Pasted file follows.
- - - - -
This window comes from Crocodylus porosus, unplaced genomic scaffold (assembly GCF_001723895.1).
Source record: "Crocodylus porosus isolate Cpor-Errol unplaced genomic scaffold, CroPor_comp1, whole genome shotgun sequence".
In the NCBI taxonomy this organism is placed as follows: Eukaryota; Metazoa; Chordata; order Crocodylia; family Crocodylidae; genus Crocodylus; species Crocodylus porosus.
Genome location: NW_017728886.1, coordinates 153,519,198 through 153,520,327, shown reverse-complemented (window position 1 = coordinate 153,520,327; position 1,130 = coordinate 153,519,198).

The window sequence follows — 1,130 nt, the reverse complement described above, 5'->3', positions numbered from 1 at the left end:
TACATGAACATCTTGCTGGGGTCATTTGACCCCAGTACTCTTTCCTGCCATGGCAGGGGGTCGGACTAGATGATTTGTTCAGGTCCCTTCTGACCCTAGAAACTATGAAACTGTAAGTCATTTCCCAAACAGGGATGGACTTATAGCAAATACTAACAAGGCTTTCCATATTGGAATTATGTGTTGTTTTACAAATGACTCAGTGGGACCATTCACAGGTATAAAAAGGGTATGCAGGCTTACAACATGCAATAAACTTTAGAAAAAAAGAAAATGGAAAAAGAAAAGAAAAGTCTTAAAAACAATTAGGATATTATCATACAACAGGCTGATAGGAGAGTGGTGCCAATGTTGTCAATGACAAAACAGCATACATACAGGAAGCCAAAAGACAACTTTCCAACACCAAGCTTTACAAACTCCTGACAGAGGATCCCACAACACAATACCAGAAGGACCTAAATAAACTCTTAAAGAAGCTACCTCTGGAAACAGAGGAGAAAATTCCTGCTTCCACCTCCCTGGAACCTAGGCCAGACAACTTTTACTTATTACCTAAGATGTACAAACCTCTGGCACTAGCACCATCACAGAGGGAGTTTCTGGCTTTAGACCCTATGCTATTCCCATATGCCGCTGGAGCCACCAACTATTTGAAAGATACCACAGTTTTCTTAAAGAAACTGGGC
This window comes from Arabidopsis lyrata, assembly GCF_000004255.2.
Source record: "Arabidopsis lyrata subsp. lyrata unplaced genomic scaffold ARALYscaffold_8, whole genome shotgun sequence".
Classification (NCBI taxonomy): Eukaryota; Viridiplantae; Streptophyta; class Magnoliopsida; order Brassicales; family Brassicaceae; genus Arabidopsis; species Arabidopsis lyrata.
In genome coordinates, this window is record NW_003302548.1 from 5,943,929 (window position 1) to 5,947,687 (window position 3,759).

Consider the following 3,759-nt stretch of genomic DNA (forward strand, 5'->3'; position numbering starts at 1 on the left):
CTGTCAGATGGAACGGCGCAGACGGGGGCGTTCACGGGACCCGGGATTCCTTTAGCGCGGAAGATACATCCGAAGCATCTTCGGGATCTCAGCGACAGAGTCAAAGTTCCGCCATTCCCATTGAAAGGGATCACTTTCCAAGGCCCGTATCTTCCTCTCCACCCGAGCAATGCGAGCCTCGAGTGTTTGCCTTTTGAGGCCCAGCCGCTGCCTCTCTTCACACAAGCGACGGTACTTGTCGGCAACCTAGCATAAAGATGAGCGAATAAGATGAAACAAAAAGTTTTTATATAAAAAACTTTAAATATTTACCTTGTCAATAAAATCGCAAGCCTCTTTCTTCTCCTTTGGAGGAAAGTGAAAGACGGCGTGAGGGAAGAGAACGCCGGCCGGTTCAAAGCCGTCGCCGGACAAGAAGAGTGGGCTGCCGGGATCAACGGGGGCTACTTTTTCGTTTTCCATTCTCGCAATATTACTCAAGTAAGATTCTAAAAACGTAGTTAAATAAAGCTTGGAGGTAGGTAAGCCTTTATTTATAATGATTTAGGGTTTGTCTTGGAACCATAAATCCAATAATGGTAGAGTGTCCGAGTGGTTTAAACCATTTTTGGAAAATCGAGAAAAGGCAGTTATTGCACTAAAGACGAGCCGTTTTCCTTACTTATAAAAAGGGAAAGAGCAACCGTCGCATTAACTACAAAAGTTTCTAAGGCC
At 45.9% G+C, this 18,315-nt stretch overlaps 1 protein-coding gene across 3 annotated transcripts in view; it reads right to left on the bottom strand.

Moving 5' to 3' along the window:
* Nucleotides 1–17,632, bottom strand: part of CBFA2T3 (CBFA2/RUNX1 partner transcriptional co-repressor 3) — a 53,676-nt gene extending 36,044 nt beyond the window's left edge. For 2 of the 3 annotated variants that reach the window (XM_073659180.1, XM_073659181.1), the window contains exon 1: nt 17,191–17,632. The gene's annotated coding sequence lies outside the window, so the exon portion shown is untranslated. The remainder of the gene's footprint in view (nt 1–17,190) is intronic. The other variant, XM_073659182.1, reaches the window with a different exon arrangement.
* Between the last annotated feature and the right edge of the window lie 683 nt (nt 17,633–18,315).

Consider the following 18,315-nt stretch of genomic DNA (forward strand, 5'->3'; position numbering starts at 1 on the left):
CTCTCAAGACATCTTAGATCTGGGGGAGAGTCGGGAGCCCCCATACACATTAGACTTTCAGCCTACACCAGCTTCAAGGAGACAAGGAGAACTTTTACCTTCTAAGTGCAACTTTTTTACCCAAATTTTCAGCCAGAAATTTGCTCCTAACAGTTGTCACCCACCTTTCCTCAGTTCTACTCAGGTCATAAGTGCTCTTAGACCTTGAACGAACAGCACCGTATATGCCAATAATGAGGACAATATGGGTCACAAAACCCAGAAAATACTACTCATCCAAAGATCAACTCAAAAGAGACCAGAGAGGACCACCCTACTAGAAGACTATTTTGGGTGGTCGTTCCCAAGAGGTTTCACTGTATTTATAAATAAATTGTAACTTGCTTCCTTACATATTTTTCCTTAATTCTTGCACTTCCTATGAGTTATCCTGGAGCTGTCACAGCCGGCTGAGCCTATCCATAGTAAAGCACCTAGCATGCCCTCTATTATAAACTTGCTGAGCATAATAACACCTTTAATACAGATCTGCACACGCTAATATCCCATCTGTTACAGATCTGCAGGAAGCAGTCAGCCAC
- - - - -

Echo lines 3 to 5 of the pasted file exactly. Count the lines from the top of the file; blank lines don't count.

In the NCBI taxonomy this organism is placed as follows: Eukaryota; Metazoa; Chordata; order Crocodylia; family Crocodylidae; genus Crocodylus; species Crocodylus porosus.
Genome location: NW_017728886.1, coordinates 153,519,198 through 153,520,327, shown reverse-complemented (window position 1 = coordinate 153,520,327; position 1,130 = coordinate 153,519,198).

The window sequence follows — 1,130 nt, the reverse complement described above, 5'->3', positions numbered from 1 at the left end: